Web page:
Ever heard someone say, ‘love the book but hated the film?’ The main reasons being major changes to the plot and the actors more no relationship to how the reader had imagined them. It’s a reoccurring sentiment with few people feeling that almost any film or TV adaption fails to live up to the original. And so it seems to be with Nancy Mitford’s parallel novels of Love in a Cold Climate and The Pursuit of Love set in the 1930s and 1940s. Published in the 1940s after the war the books have been adapted for the screen several times.

Directed by Donald McWhinnie, Thames Television’s 1980 production featured the two novels in an eight part series. It starred Lucy Gutteridge as Linda and Rosalyn Landor as Fanny and the novel’s narrator while in 2001 The BBC featured Rosamund Pike as Fanny and Elisabeth Dermot Walsh as Linda in their TV series directed by Tom Hooper of both novels. Last year the BBC again screened an updated adaptation of The Pursuit of Love with Lily James as Linda and Emily Beecham as Fanny Logan – directed with considerably more joie de vivre by Emily Mortimer with a mash up of the original novel with witty graphics, still photos and music by T-Rex, Joan Armatrading and The Who. There’s a huge contrast in the way the 1980 version was filmed to the one in 2021 – which reflects the changing filming techniques and technical advances and the way directors and screenwriters take a more liberated view of the original novel.

One critic suggested the latest TV series was one that would either be hated or loved as Mitford devotees would only want to see a faithful representation of the books. But if you take the spirit of The Pursuit of Love and update it and take the liberties made by writer and director Emily Mortimer (who also played The Bolter – Fanny’s runaway mum) then like me you’ll love it.

The main theme of The Pursuit of Love is perhaps not so much love but the elusive nature of love with the main protagonist Linda Radlett desperate to fall in love – sadly with the wrong man Tony Kroesig who she leaves for Christian Talbot who prefers Lavender Davies before she is discovered by the doomed love of life Fabrice de Sauveterre before dying in childbirth back in England thus leaving a fruitless pursuit of love.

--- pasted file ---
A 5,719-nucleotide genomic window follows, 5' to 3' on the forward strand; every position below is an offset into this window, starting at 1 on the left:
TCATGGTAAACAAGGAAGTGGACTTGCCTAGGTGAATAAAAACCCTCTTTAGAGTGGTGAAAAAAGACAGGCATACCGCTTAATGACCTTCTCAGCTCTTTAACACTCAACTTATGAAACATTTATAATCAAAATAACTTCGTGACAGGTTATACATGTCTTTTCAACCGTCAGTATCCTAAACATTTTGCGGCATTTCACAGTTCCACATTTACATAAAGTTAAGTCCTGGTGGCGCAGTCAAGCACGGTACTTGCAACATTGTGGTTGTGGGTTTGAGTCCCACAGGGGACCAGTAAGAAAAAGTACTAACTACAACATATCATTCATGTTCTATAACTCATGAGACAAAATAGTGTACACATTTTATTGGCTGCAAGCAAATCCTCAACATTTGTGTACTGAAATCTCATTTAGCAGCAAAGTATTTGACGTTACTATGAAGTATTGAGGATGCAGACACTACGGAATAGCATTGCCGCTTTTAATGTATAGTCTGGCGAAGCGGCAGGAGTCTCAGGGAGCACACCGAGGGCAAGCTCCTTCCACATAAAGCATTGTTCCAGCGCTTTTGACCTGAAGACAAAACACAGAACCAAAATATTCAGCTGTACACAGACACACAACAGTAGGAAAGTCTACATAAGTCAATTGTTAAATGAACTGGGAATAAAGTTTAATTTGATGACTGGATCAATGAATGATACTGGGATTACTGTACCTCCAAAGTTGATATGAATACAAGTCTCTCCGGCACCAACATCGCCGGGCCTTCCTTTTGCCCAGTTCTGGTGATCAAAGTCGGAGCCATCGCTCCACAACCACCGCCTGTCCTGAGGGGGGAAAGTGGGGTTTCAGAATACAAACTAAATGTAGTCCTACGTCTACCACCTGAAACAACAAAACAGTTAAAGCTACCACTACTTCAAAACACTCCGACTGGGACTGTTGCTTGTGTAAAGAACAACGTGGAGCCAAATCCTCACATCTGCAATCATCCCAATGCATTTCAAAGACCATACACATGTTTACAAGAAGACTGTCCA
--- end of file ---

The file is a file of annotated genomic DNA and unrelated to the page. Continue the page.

Despite the lack of a happy ending it’s funny, witty and has some wonderful lines in it. “It’s not as though she could be in love. She’s Forty.” And “He was the great love of her life you know.’ ‘Oh, dulling,’ said my mother, sadly, ‘One always thinks that. Every, every time.”

Harry Mottram

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The heavens opened but the show went on

Axbridge Review THEATRE: Wet, wet, wet, but it’s Shakespeare just as we like it – Ember theatre’s As You Like It in Badgworth was played with passion and commitment as the heavens opened

Rosalind is perhaps the most celebrated heroine, female protagonist and articulate of Shakespeare’s characters graced with that rare gift: the final epilogue in his pastoral comedy As You Like It.

Jemima Marshall was everything Rosalind must be. Witty, funny, intelligent and challenging the status quo but above all engaging with her sharp asides and speeches . In Jacobean England it was a revolutionary role as women weren’t even allowed on stage (Gwyneth Paltrow excepted) but here was a Rosalind who was animated, expressive and held the audience through to the finale. She was supported with perfect chemistry by Beck Steward as Celia who was her equal in this sisterly 17th play about exile, injustice and above all love.

Celia and Rosalind

Ember Theatre’s production of the romance set largely in the Forest of Arden and directed by Lee Housley and Sophia Wood was near to perfect as the drama can be. That is taking into account that this was an outdoor production (never mind the weather) with no scene changes, and in daylight. In fact just as most of the Bard’s plays were originally performed – albeit for the costumes.

A large cast fired on all cylinders with strong performances from actors intent on making an impression that the audience in their anoraks and brollies lapped up. Will Vero as the idealistic and resentful Orlando mixed an enjoyably over the top romantic with a raw resentment over the treatment by his brother Oliver (a be-suited Lee Housley) but was his most vulnerable when engaged in an unequal battle of wits with his true love Rosalind.